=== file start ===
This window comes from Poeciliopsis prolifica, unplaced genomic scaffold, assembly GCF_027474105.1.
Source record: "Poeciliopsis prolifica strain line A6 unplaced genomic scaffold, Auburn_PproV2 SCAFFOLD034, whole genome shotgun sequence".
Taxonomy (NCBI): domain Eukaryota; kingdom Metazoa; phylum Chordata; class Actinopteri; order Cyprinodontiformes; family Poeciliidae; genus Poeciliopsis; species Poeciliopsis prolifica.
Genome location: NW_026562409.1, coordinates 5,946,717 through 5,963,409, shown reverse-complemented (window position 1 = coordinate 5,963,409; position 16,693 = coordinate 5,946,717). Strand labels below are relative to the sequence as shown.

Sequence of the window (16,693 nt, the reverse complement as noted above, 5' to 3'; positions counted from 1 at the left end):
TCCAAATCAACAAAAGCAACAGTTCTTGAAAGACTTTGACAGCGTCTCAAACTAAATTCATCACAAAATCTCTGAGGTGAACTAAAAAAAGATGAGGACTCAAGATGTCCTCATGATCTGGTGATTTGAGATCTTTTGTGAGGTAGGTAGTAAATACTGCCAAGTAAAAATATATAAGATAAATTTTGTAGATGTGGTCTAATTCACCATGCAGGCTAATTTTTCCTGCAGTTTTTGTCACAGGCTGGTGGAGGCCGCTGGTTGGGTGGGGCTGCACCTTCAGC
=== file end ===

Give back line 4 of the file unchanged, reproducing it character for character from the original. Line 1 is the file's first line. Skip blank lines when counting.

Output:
Genome location: NW_026562409.1, coordinates 5,946,717 through 5,963,409, shown reverse-complemented (window position 1 = coordinate 5,963,409; position 16,693 = coordinate 5,946,717). Strand labels below are relative to the sequence as shown.